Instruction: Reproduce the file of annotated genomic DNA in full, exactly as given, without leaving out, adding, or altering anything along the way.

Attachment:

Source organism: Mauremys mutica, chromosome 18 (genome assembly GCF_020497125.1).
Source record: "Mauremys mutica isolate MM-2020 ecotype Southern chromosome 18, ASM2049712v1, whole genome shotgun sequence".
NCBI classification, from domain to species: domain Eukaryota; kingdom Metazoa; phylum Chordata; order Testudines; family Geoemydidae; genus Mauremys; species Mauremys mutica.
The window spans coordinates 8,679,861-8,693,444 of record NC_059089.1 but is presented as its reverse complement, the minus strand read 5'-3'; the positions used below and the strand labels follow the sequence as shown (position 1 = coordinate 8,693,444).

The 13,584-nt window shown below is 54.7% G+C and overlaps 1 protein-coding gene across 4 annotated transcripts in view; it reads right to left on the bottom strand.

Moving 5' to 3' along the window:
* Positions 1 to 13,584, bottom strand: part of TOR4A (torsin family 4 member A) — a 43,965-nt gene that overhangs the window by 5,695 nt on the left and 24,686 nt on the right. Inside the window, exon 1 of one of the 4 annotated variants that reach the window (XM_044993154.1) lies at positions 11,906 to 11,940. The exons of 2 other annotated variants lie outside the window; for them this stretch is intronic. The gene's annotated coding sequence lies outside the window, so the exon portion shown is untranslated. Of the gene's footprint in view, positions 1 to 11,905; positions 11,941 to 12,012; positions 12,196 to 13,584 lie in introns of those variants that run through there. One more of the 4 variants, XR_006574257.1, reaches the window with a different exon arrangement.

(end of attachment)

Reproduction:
Source organism: Mauremys mutica, chromosome 18 (genome assembly GCF_020497125.1).
Source record: "Mauremys mutica isolate MM-2020 ecotype Southern chromosome 18, ASM2049712v1, whole genome shotgun sequence".
NCBI classification, from domain to species: domain Eukaryota; kingdom Metazoa; phylum Chordata; order Testudines; family Geoemydidae; genus Mauremys; species Mauremys mutica.
The window spans coordinates 8,679,861-8,693,444 of record NC_059089.1 but is presented as its reverse complement, the minus strand read 5'-3'; the positions used below and the strand labels follow the sequence as shown (position 1 = coordinate 8,693,444).

The 13,584-nt window shown below is 54.7% G+C and overlaps 1 protein-coding gene across 4 annotated transcripts in view; it reads right to left on the bottom strand.

Moving 5' to 3' along the window:
* Positions 1 to 13,584, bottom strand: part of TOR4A (torsin family 4 member A) — a 43,965-nt gene that overhangs the window by 5,695 nt on the left and 24,686 nt on the right. Inside the window, exon 1 of one of the 4 annotated variants that reach the window (XM_044993154.1) lies at positions 11,906 to 11,940. The exons of 2 other annotated variants lie outside the window; for them this stretch is intronic. The gene's annotated coding sequence lies outside the window, so the exon portion shown is untranslated. Of the gene's footprint in view, positions 1 to 11,905; positions 11,941 to 12,012; positions 12,196 to 13,584 lie in introns of those variants that run through there. One more of the 4 variants, XR_006574257.1, reaches the window with a different exon arrangement.